Getting started with using Terraform for infrastructure can be a bit daunting if you've not dived into this stuff before. I put this together as a write up for those looking to get their feet wet and have a better idea of where to go for getting some momentum in starting. There are some assumptions in this, such as basic familiarity with git for source control automation, basic command line usage, and basic cloud familiarity.

If time permits, I plan on writing up some more detailed walk through in future posts on Terraform iteration methods, object types, dynamic data inputs, and other things I've explored. However, what I've found is just getting the initial start seems to be a blocker for many people interested in trying it. Hopefully, this will give someone a head start on getting a basic plan going so they can understand how this works a little better and the other more detailed tutorials that abound will make more sense then. Give this post a clap or leave a comment if it helps you or you have any feedback. Cheers! :cheers:

Purpose of This Post

{{< admonition type="info" title="Using Terraform Cloud 2020-07" >}} If you are brand new to Terraform, then consider ignoring the "backend" section. This will have all the artifacts that Terraform produces (such as the state file) just sit in your local directory. In retrospect, Terraform Cloud intermixed with getting up and running as a new user might add more complication than required. {{< /admonition >}}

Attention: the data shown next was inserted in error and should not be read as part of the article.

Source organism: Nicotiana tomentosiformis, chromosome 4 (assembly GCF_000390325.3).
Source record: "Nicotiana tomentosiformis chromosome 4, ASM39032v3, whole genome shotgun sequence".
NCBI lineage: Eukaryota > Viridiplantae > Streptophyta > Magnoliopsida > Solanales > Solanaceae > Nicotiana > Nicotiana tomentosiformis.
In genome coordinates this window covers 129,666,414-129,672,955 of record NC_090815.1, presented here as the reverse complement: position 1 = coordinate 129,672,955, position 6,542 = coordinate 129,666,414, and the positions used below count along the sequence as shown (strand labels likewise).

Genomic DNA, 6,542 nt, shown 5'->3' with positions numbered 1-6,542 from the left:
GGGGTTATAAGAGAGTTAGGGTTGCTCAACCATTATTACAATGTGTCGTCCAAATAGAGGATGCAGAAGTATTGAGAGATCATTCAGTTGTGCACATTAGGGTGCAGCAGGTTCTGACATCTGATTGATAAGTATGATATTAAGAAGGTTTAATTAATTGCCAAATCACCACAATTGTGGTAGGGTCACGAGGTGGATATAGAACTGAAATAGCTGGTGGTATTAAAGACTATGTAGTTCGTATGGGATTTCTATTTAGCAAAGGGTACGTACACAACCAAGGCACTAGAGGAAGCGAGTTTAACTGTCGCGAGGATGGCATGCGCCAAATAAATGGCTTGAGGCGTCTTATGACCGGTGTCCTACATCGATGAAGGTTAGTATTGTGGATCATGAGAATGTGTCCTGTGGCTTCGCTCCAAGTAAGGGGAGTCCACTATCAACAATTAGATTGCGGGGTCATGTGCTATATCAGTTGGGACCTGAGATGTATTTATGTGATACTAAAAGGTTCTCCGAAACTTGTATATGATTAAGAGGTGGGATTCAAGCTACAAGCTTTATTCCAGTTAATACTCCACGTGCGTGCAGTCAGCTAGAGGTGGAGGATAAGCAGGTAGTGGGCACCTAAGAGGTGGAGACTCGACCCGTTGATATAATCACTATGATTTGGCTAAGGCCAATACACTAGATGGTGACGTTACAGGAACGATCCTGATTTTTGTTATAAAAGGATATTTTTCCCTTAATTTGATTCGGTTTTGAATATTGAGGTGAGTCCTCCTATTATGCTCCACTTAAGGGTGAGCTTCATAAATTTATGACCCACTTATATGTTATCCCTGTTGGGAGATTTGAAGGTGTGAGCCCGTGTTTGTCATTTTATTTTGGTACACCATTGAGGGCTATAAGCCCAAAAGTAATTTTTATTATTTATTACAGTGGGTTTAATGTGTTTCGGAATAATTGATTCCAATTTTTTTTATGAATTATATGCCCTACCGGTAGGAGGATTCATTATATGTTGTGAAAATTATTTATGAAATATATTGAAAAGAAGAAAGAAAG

In technical documentation, there is a difference between a tutorial and a getting started. The getting started here is going to focus just on getting up and running, not on all the concepts about infrastructure as code. I found that just doing it the first time was the hardest thing. Terminology about modules and re-usability at the beginning of my efforts with Terraform went straight over my head as I couldn't fully wrap my understanding around how it would work. Now that I've gotten a lot more experience with Terraform for various projects, I've got some personal "best-practices" that I've found as well as insight from the community.

That's for another day 😁

Let's just make sure you can get up and running with a basic deployment Terraform deployment from the scratch.

I had minimal Cloudformation authoring experience, so this was new stuff to me at the time.

What about Cloudformation?

More knowledgeable people than me have written about this. I'll just say these personal subjective observations:

  1. Terraform is recognized for being a great tool in the industry, it's not some "indie open source project about to fail". Hashicorp has some serious vision.
  2. Just because you aren't going "cross provider" with Azure and AWS doesn't rule out Terraform. You aren't necessarily gaining anything special by "sticking with native" AWS CF, like you might think.
  3. Terraform's much more succinct, less prone to whitespace/indentation failures.
  4. IMO re-usability of Terraform provides itself to a better team collaborative experience.
  5. Terraform's preview of changes is more intuitive to me. Less nervous to deploy stuff.
  6. I just like HCL (Hashicorps DSL) better than writing YAML docs.